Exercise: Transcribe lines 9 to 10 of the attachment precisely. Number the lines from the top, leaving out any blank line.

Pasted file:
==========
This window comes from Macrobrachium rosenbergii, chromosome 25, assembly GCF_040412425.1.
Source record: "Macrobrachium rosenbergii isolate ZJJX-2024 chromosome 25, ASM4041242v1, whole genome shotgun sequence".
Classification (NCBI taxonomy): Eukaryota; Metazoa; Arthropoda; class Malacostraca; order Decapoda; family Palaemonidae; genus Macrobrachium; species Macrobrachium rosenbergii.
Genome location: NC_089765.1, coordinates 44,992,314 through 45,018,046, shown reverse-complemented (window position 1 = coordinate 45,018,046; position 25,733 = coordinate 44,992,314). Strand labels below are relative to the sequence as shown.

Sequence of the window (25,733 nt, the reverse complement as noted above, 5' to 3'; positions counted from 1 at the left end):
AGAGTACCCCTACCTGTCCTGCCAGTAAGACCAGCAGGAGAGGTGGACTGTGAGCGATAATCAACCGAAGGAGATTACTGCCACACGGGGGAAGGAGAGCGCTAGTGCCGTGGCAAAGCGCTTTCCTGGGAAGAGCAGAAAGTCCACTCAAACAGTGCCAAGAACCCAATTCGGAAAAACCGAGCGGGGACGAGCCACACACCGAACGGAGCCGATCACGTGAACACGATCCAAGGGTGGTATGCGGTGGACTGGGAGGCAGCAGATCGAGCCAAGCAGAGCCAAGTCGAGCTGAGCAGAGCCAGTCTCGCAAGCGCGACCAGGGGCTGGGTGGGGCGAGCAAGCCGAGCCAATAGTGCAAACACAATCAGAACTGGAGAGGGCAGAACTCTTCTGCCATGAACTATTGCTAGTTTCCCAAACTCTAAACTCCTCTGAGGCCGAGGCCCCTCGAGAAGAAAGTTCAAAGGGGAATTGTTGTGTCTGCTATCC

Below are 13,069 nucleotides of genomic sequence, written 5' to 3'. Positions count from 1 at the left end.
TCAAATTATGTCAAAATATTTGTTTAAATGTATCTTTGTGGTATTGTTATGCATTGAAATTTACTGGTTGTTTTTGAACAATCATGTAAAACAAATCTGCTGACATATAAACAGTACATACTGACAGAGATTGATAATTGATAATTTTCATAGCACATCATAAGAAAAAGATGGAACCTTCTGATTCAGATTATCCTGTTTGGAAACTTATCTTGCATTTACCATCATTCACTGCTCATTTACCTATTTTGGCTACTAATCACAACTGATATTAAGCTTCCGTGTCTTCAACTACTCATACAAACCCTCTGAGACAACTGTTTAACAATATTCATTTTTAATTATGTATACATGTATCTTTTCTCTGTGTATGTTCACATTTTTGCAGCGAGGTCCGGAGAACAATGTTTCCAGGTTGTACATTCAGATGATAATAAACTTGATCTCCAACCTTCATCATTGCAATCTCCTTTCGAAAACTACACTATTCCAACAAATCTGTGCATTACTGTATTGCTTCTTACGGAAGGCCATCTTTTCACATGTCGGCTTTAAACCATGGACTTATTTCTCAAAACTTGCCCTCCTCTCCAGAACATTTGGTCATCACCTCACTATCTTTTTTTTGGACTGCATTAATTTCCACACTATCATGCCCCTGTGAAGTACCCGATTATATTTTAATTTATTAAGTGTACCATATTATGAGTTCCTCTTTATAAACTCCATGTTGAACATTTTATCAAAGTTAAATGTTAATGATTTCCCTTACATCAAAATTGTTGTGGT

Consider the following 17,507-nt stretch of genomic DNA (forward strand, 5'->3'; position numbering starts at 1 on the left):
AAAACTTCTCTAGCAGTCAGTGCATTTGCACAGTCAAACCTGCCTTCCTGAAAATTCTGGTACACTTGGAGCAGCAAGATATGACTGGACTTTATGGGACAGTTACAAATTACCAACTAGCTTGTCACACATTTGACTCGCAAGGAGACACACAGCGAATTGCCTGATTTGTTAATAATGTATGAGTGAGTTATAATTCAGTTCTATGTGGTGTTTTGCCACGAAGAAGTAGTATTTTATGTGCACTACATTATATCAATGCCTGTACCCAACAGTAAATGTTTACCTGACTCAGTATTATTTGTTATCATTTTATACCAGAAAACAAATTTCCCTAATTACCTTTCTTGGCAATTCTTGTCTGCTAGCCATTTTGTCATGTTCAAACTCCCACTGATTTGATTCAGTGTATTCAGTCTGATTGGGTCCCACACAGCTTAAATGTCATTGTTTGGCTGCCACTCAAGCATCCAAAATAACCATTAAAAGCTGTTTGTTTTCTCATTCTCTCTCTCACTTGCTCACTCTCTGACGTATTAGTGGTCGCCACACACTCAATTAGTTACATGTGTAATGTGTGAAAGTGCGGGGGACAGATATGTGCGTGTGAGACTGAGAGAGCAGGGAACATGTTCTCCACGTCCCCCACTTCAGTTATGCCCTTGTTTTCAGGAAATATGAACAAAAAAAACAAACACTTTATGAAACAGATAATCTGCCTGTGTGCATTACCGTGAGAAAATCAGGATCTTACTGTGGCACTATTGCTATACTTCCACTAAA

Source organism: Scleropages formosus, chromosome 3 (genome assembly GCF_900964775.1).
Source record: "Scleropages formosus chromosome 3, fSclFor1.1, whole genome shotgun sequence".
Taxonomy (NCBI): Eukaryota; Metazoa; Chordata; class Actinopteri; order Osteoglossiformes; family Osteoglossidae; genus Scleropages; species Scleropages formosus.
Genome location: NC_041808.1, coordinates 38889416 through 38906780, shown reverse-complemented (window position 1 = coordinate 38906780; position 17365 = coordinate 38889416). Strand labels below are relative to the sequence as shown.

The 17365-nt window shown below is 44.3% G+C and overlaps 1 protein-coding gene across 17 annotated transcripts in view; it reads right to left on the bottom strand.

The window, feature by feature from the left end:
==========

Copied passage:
Consider the following 17,507-nt stretch of genomic DNA (forward strand, 5'->3'; position numbering starts at 1 on the left):
AAAACTTCTCTAGCAGTCAGTGCATTTGCACAGTCAAACCTGCCTTCCTGAAAATTCTGGTACACTTGGAGCAGCAAGATATGACTGGACTTTATGGGACAGTTACAAATTACCAACTAGCTTGTCACACATTTGACTCGCAAGGAGACACACAGCGAATTGCCTGATTTGTTAATAATGTATGAGTGAGTTATAATTCAGTTCTATGTGGTGTTTTGCCACGAAGAAGTAGTATTTTATGTGCACTACATTATATCAATGCCTGTACCCAACAGTAAATGTTTACCTGACTCAGTATTATTTGTTATCATTTTATACCAGAAAACAAATTTCCCTAATTACCTTTCTTGGCAATTCTTGTCTGCTAGCCATTTTGTCATGTTCAAACTCCCACTGATTTGATTCAGTGTATTCAGTCTGATTGGGTCCCACACAGCTTAAATGTCATTGTTTGGCTGCCACTCAAGCATCCAAAATAACCATTAAAAGCTGTTTGTTTTCTCATTCTCTCTCTCACTTGCTCACTCTCTGACGTATTAGTGGTCGCCACACACTCAATTAGTTACATGTGTAATGTGTGAAAGTGCGGGGGACAGATATGTGCGTGTGAGACTGAGAGAGCAGGGAACATGTTCTCCACGTCCCCCACTTCAGTTATGCCCTTGTTTTCAGGAAATATGAACAAAAAAAACAAACACTTTATGAAACAGATAATCTGCCTGTGTGCATTACCGTGAGAAAATCAGGATCTTACTGTGGCACTATTGCTATACTTCCACTAAA